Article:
I love your comments: they are so packed with enthusiasm and ideas. Question: when you go to Coons Bluff do you buy a Tonto day pass?Delete
Betty and I played Scrabble with our daughter for the first time in years, and quite enjoyed it. In fact, last night Betty suggested we play it more regularly. It certainly helps keep your mind active and you do learn new words!
Let me know how your stay at the guest ranch in Oracle goes. And, do you know if they accept pets? Bailey would probably love to explore.
I retired July 2019 after 39 years in the Operating Room and that's full time plus. I figure I worked so many additional hours that my retirement at age 58 is equal to full time hours age 67!ReplyDelete
I've long loved gardening, quilting, knitting, cross stitch and never had enough time so I dived right in and COVID precautions added some available time having cancelled my 4-5 monthly social outings.
Garden harvest (besides immediate consumption), has put 15 quarts of ratatouille in the freezer, 48 pints of salsa in the pantry, 2 quarts of grated zucchini in the freezer, 25 half-pints of blackberry jam in the pantry, 2 butternut and 3 spaghetti squash in the pantry (damn squirrels ate nearly all of it) and there is a monster "runaway hiding" zucchini on the kitchen counter awaiting a decision. (Our freezer is absolutely stuffed right now with good buys on a variety of meats).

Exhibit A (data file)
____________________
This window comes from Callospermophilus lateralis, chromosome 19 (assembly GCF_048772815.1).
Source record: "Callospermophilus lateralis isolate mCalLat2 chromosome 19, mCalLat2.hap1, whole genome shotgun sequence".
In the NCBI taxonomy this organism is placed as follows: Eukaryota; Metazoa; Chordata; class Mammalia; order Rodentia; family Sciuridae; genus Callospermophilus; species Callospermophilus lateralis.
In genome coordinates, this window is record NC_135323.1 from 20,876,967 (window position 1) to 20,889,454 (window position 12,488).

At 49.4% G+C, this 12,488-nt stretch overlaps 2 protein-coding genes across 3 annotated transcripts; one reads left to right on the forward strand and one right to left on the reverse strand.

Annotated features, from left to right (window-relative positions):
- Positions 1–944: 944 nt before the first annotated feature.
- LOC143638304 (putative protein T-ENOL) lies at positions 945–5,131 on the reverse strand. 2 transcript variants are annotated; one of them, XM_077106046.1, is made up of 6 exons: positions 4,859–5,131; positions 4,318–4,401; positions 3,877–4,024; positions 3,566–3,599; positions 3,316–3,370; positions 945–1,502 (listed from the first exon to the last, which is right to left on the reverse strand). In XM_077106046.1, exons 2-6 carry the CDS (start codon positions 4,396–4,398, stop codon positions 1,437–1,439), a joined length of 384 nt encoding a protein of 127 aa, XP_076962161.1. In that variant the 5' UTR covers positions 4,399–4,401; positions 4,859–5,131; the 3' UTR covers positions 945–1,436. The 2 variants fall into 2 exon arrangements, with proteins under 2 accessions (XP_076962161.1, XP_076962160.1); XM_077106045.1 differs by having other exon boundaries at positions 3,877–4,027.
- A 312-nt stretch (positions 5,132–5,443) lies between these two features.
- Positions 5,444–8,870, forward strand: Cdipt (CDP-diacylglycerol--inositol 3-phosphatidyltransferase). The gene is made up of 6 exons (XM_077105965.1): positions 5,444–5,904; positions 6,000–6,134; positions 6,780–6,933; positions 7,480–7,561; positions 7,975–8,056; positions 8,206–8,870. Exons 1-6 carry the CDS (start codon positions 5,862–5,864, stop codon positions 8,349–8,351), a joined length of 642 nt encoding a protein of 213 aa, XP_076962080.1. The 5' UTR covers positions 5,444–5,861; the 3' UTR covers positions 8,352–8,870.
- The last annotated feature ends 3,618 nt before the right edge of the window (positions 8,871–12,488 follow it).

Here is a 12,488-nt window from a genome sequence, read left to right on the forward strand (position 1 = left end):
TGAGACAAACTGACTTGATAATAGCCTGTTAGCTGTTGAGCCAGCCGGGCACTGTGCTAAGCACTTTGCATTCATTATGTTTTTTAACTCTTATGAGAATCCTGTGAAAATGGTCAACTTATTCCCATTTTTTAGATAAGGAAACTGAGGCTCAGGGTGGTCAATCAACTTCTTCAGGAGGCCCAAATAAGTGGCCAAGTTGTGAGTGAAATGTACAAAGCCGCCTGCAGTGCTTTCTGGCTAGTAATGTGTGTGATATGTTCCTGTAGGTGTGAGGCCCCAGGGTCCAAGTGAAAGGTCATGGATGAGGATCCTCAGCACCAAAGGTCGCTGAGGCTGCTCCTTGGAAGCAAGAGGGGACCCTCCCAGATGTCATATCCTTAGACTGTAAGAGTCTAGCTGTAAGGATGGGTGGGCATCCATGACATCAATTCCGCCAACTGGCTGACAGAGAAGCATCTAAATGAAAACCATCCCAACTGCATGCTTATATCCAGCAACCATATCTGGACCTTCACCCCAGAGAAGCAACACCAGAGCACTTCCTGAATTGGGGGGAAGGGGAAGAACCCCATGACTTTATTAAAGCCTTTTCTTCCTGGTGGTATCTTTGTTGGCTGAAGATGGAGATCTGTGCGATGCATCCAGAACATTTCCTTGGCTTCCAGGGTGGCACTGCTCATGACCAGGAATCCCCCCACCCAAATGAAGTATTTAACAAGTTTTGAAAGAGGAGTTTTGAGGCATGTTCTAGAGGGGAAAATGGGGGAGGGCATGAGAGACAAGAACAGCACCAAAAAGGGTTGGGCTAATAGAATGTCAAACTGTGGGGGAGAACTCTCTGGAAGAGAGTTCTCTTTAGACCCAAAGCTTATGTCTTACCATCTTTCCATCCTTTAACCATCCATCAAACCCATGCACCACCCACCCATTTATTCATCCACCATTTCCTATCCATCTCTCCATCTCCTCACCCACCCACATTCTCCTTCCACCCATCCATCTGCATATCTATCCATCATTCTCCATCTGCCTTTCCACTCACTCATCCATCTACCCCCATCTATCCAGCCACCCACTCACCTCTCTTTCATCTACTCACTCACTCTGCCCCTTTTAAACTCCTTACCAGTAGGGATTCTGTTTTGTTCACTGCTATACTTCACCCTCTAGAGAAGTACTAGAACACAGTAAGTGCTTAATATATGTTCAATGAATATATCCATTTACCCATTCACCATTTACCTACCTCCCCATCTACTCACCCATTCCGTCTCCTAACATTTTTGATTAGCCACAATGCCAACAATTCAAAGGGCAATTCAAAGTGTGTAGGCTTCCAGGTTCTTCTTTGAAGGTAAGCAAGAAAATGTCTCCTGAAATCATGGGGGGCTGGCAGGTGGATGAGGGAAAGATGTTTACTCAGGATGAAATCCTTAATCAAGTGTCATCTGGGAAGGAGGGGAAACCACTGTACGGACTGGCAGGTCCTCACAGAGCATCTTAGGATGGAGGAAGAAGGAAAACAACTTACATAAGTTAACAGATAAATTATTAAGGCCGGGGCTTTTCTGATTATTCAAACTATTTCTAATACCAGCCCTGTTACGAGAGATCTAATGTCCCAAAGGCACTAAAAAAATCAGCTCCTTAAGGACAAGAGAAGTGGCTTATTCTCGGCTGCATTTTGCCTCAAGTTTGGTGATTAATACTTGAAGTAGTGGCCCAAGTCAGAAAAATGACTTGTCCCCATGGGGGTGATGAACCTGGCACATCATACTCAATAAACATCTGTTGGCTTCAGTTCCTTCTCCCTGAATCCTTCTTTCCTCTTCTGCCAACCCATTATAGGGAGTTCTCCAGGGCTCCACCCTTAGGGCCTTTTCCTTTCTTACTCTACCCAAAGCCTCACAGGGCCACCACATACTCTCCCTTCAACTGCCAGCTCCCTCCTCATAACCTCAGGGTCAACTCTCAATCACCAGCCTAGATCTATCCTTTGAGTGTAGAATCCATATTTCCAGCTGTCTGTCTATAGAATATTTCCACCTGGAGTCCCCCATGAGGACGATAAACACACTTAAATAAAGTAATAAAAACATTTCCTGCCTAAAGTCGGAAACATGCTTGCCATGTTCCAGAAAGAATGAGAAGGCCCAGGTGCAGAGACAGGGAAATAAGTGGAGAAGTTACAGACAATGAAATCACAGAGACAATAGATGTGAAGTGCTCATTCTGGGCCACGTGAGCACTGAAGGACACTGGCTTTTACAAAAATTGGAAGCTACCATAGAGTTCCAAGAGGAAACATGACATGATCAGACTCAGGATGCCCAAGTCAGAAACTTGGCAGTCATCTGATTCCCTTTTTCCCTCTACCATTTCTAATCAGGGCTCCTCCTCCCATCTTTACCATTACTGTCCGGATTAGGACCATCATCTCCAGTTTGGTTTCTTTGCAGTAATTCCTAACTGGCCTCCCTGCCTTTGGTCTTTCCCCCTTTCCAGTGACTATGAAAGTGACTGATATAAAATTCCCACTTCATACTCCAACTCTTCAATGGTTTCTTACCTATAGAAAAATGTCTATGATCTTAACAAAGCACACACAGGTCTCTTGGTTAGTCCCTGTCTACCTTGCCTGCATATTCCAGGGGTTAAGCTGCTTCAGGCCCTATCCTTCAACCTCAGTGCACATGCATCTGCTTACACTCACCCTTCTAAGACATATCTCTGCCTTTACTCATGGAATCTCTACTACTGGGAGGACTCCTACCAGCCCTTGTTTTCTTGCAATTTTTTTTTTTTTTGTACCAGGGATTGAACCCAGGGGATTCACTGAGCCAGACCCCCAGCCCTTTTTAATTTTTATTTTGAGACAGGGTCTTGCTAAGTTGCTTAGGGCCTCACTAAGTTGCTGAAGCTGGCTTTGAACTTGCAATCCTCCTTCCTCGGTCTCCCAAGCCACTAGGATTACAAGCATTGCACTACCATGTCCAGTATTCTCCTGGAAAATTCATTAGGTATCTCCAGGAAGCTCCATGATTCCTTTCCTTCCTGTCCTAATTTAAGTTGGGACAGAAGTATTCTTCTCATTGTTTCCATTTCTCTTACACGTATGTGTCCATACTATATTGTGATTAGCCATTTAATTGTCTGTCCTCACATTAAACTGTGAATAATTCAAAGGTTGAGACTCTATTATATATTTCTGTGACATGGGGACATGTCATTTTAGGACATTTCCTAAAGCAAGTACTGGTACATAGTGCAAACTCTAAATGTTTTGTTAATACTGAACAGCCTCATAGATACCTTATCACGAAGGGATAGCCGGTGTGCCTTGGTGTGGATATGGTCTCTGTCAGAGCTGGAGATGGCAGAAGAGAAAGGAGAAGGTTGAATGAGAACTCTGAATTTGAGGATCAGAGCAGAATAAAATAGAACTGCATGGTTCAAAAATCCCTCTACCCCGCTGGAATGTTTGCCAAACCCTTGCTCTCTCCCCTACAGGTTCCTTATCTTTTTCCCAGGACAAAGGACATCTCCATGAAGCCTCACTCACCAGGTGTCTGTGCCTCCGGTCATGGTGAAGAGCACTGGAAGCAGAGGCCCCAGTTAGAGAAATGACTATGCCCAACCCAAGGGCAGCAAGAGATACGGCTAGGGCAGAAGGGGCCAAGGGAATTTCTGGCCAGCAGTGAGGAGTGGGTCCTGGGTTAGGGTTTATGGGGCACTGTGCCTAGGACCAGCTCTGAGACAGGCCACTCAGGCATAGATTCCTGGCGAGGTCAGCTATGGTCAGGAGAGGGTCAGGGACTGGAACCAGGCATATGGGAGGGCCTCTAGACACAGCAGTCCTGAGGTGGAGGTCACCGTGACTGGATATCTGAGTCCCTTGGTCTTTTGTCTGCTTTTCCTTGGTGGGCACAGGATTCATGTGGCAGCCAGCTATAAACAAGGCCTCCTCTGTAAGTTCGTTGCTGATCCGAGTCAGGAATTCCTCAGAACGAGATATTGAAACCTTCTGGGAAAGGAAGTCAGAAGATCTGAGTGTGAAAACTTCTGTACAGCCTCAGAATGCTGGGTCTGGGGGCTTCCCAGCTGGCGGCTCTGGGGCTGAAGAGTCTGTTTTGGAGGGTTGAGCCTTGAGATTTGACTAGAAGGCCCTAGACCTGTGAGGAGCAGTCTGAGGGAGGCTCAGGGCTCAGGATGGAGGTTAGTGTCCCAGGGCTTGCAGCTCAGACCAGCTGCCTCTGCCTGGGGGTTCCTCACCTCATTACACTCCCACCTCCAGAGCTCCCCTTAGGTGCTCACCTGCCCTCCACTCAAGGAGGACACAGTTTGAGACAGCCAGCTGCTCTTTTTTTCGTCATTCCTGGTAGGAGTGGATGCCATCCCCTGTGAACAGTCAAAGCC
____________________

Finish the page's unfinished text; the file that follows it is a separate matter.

Quilting has produced 37 finishes so far this year. I've made 250 facial masks and given those away to anyone who requested some. (For any who quilt, that's 290 yards of fabric).
I've also been reading more and so far have finished 23 books. I also stopped reading 3 about halfway-the book must hold my interest.
Bored? Sometimes. Caused by feeling like having a 'lazy day' or simply not motivated to get off my butt. But that's OK with me. I don't adhere to a full calendar/schedule nor am I person who "has no time". Those retired folks I simply cannot understand!
I also have fallen in love with online jigsaw puzzles :-)
Can we all come to your house to sample your homemade produce? That should brighten up the coming winter with some yummy reminders of summer.Delete
Like you, I have been on a reading tear this year. About 75% of what I read is non-fiction and 90% are library books, so I will also return a book that just doesn't hold my interest, is not well written, or doesn't hook me with the characters or plot.
I don't have the patience for jigsaw puzzles. Oneline? I didn't know that was a thing.